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January 7, 2009 8:00 pm

IT sector moves to distance itself from Satyam

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India’s information technology outsourcing sector on Wednesday moved quickly to distance itself from the Satyam scandal.

“This is a stand-alone case of the failure of corporate governance and it is critical that it be viewed in this light,” said the National Association of Software Services Companies, the industry umbrella body.

But the industry’s clients, which include most of the Fortune 500 companies, and multilateral institutions and governments, might see it differently.

India’s outsourcing industry has emerged from humble origins a decade ago to become one of the main drivers of the country’s economic emergence, today generating about $40bn in export income each year.

The major IT groups, led by Tata Consultancy Services, Infosys Technologies, Wipro and Satyam, handled everything for overseas clients, from writing and maintaining their software, to running their hardware and executing their business processes.

Critical to the industry, however, is trust. The world’s financial institutions rely on the integrity of the outsourcing groups to ensure that their critical confidential data and systems are kept secure and running at all times.

That is where the Satyam scandal could create concern. “For the Indian outsourcing industry, a controversy of this magnitude in a vendor that employed over 50,000 employees and worked with tens of Fortune 500 customers is a risk to credibility and business flows,” the emerging markets brokerage CLSA said on Wednesday.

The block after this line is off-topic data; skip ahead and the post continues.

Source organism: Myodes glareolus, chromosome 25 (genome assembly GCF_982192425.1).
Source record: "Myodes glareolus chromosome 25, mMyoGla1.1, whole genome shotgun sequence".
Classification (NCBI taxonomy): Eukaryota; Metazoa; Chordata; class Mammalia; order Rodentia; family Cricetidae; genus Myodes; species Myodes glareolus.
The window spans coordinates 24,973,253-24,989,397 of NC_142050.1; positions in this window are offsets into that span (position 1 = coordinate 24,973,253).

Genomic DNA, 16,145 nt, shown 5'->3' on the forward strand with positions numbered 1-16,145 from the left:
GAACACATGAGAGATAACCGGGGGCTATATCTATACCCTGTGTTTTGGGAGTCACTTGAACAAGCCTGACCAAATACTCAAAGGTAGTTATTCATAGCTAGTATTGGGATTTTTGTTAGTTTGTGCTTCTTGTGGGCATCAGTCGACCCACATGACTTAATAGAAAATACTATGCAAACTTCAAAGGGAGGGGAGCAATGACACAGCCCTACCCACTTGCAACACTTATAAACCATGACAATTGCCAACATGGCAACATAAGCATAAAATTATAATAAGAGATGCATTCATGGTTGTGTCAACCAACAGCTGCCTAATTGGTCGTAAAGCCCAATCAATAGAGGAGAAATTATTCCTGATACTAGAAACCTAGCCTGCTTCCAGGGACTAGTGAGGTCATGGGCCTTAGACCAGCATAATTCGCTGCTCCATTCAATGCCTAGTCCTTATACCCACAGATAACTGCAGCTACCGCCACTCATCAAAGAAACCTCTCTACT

Suresh Senapathy, executive director and chief financial officer at Wipro, said the scandal was “deplorable”, but he believed it was not a problem specific to the IT industry. “What happened had nothing to do with the industry but to do with individuals in the company and could have happened in any other industry or any other country too,” Mr Senapathy said.

One auditor with a large firm who declined to be named said IT companies could be more vulnerable to such fraud because they are able to book part of the revenue for large projects in advance of receiving payment. This gives them the potential to dress up their books at the end of the year.

It might also be easier for IT companies to invent fictitious contracts because of the role of the heavy use of manpower in the industry.

Time sheets and other possible evidence of a project can be manipulated to create the illusion that a fictitious job has been done.

But manipulating bank statements to show a large cash balance, as Satyam did, would be difficult for any company.

Mr Senapathy acknowledged that there would be more scrutiny from clients from now on.

“All of us, as part of the system, will have to pay a price by spending a little more time to explain issues to investors and clients that previously would have been taken for granted,” he said.

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